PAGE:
The Power BI Gateway; All You Need to Know

Power BI is a data analysis tool that connects to many data sources. If the data source for Power BI is located in an on-premises location, then the connection from cloud-based Power BI service, and on-premises located data source should be created with an application called Gateway. In this post, you will learn what the Gateway is, what are types of the gateway, their differences, installing the gateway, and scheduling a data set with that gateway.

What is Gateway?

Gateway creates the connection between Power BI cloud-based data analysis technology and the data source located on-premises. Gateway is an application that can be installed on any servers in the local domain. Gateway is responsible for creating the connection and passing data through.

Diagram below shows the role of gateway in connection;

Do you need gateway always?

You don’t need a gateway in all scenarios. Only if the data source is located on-premises, you need a gateway. For online or cloud-based data sources, no gateway is required. For example; if you are getting data from CRM Online, you don’t need a gateway. However, if you are getting data from SQL Server database located on your local domain server, then you need a gateway. For Azure SQL DB you don’t need a gateway. However, a SQL Server database located on Azure Virtual Machine is considered as on-premises and needs gateway.

Types of Gateway

Gateway comes in two different modes: Personal Mode, and On-premises. The difference between these two is not the paid or licensing plan. Both gateways are free to use. The difference is the way that you want to use the gateway. The personal mode is mainly used for one-person use, not for the team. On-premises gateway, on the other hand, is a choice when you want to work in a collaborative environment. Let’s look at their differences in details.

Personal Mode

When you install gateway in personal mode, you can use it yourself only. You can connect it to local data sources such as SQL Server, Excel, and other data sources. However, the gateway installed as personal mode only supports one type of connection: Import data or schedule refresh (We will talk about these types of connections in very next few posts). This gateway is only used for Power BI; you cannot use it for other applications.

Because this gateway is personal, you cannot use it in a team development scenario. Multiple developers cannot leverage this gateway. You can create reports and connect it to this gateway and share it with multiple users. However, only one developer can use the gateway. That is why it is named personal mode.

Installing Personal model and configuring it is easier than the on-premises gateway. When you install gateway in personal mode, you don’t have the configuration option to set data sources for it. There is no place to configure it after installation. This mode of gateway meant to be used for business analysts with least amount of hassle to get their report published and get refreshed.

This type of gateway is usually for one business analysts you want to publish Power BI reports and schedule it to refresh and share it for users to use easily. Not many configurations options, easy to setup and single developer features of it, make it a good option for such scenarios.

On-premises Recommended Mode

On-premises has a recommended mode to install. This mode of installation supports multi-developer environment. Multiple developers can use the gateway installed. This type of gateway is built for team development; you can have a gateway administrator. For adding data sources and controlling it, there is a central configuration section for gateways.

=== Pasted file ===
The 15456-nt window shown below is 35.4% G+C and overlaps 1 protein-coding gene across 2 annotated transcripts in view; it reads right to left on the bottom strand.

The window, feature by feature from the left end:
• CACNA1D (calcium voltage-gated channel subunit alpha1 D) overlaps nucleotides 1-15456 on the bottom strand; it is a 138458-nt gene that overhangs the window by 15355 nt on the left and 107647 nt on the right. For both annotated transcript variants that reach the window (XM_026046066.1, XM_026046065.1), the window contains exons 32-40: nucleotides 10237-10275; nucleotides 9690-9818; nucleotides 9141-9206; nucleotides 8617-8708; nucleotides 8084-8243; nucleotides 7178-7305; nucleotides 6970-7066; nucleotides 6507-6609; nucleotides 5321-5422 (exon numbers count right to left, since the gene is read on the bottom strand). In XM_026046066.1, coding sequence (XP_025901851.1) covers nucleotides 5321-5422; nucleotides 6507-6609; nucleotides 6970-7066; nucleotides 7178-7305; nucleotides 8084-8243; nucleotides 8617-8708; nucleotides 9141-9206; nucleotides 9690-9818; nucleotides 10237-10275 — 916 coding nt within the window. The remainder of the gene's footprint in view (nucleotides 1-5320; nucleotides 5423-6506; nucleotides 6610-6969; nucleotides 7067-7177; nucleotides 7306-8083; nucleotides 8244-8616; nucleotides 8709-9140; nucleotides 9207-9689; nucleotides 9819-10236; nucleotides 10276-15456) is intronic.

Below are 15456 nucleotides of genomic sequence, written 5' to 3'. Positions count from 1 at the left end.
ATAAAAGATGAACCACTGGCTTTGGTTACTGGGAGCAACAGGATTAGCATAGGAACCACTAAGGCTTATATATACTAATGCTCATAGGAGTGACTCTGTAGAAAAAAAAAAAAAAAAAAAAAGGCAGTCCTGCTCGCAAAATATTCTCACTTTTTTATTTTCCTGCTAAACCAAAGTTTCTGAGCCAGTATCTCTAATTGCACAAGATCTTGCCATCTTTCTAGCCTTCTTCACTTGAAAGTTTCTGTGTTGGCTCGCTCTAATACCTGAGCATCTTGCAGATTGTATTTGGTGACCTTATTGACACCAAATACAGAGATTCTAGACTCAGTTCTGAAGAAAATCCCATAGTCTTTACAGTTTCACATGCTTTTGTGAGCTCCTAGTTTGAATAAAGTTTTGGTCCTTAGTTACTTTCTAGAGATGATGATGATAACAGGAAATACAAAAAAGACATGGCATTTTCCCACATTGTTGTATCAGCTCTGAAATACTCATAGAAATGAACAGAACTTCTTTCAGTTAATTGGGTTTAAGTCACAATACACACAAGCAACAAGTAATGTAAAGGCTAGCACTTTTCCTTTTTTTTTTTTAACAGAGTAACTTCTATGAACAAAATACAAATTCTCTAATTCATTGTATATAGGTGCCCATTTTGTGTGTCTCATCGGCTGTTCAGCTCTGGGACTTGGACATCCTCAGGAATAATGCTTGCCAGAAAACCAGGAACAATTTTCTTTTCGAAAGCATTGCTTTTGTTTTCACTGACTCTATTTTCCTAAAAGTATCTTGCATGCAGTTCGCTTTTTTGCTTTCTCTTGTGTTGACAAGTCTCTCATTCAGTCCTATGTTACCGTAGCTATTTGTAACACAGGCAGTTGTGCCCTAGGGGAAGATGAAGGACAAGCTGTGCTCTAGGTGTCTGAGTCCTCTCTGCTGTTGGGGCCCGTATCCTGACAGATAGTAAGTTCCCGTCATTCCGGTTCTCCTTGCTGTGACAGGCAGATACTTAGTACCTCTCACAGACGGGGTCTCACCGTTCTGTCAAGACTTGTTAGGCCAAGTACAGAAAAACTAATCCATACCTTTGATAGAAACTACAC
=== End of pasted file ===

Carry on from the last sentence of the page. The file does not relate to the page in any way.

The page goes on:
On-premises recommended gateway supports not only Power BI, but also PowerApps, Azure Logic Apps, and Microsoft Flow, which are other Microsoft cloud-based technologies.

On-premises recommended gateway also supports all types of connections from Power BI. Not only the import data or scheduled refresh is supported, but also DirectQuery and Live Connection are supported with this gateway.

This type of gateway is for enterprise usage of Power BI, or where Power BI needs to be used alongside with other applications such as PowerApps. Multiple developers can work with the same gateway if the gateway administrator authorizes them to use it. More centralized control and monitoring exist for this type of gateway.

Gateway Architecture

here are the details of architecture of the gateway;

  1. Gateway installed on a machine in the on-premises domain. During this installation credentials stored in local and Power BI service.
  2. Credentials entered for the data source in Power BI are enrypted then stored in the cloud. only the gateway can decrypt the credentials.
  3. Power BI service kick off a dataset refresh, this happens through a service named Scheduler service in Power BI.
  4. Data Movement Service analyses the query and pushes to appropriate service bus instance.
  5. There is a queue of requests in service bus. Gateway pulls bus for pending requests.
  6. Gateway gets the query, execute it on the data source.
  7. After getting the result, gateway push that back to Power BI.

What happens in step 5 is very important. Gateway is pulling the bus to check if there are any pending requests. The bus cannot trigger gateway. The reason for this architecture is security. If the bus can trigger the gateway, the inbound security ports need to be open, which is not a good practice for security. So, we can say that gateway connection is very secure because it is only using outbound ports.

Important things to consider before installing the gateway